Adaptation and Resiliency

“Resiliency is the ability to spring back from and successfully adapt to adversity.” Nan Henderson, author of Resiliency in Action: Practical Ideas for Overcoming Risks and Building Strengths in Youth, Families, and Communities.



I am lucky to be able to teach Honors program students at Southern about learning through service to others and an important part of our class looks at developing leadership skills. While we work building a pollinator garden, taking down invasive species to increase access to green space, etc. we also reflect on the NOLS (National Outdoor Leadership School) Leadership Skills. This is a fun article that illustrates them, and the student’s experience is similar to one that my daughter had during her NOLS Expedition to New Zealand in 2015. https://blog.nols.edu/2017/02/22/tolerance-for-uncertainty-adversity


While I have determined that I don’t have a need to sleep in a soaking wet sleeping bag for days on end, I have learned over the past year and a half that I am pretty comfortable with uncertainty and adversity. Early on in the pandemic, I participated in a series of workshops which encouraged us to learn how to make decisions without all of the information available. This is a skill that our mentees have been developing too. Some of them have really suffered from the losses due to the pandemic, and some of them are adapting, even thriving.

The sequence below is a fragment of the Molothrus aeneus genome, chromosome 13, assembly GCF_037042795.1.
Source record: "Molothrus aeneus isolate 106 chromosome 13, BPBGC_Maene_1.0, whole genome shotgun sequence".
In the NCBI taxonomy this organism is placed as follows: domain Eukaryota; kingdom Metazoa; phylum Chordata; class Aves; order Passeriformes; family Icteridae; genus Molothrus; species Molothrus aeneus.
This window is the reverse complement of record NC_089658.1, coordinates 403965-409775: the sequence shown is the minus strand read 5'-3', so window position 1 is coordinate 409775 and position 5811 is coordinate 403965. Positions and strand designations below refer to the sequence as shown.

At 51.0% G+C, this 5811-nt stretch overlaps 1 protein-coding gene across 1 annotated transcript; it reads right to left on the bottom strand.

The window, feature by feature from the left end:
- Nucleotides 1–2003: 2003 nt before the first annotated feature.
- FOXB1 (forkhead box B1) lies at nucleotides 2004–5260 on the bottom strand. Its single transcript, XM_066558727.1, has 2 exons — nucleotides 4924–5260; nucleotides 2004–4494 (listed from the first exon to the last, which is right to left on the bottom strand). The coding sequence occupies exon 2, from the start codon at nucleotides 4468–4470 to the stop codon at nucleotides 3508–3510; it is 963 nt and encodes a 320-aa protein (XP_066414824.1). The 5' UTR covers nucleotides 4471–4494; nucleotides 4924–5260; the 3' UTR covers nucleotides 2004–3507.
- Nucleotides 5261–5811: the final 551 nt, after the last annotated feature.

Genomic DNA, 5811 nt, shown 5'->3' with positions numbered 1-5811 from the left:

If you find a natural time, I encourage you to chat with your mentees to find upsides to their situations where they can. Research shows that kids who grow up in tough situations have skills that kids with helicopter parents don’t. These skills don’t always translate into strengths that schools appreciate, but they can make for stronger, more capable kids in the end. A few years ago, one of our kids left Adams to go pick up something at CVS that he needed. Rather than losing his cool, Bob Loizeaux, the former Assistant Principal, recognized that this boy could navigate all around Guilford independently because he couldn’t depend on his parent to take care of him. He said to the boy, “I know YOU can get over to CVS and back, but not all of our students can, so we need to have the rule in place that everyone has to stay on school grounds to keep everyone safe.” Our population of kids has a resume of skills that may include negotiating skills, independence, ability to read people, resilience . . . What else do you see?





Lisa Ott

December 2021



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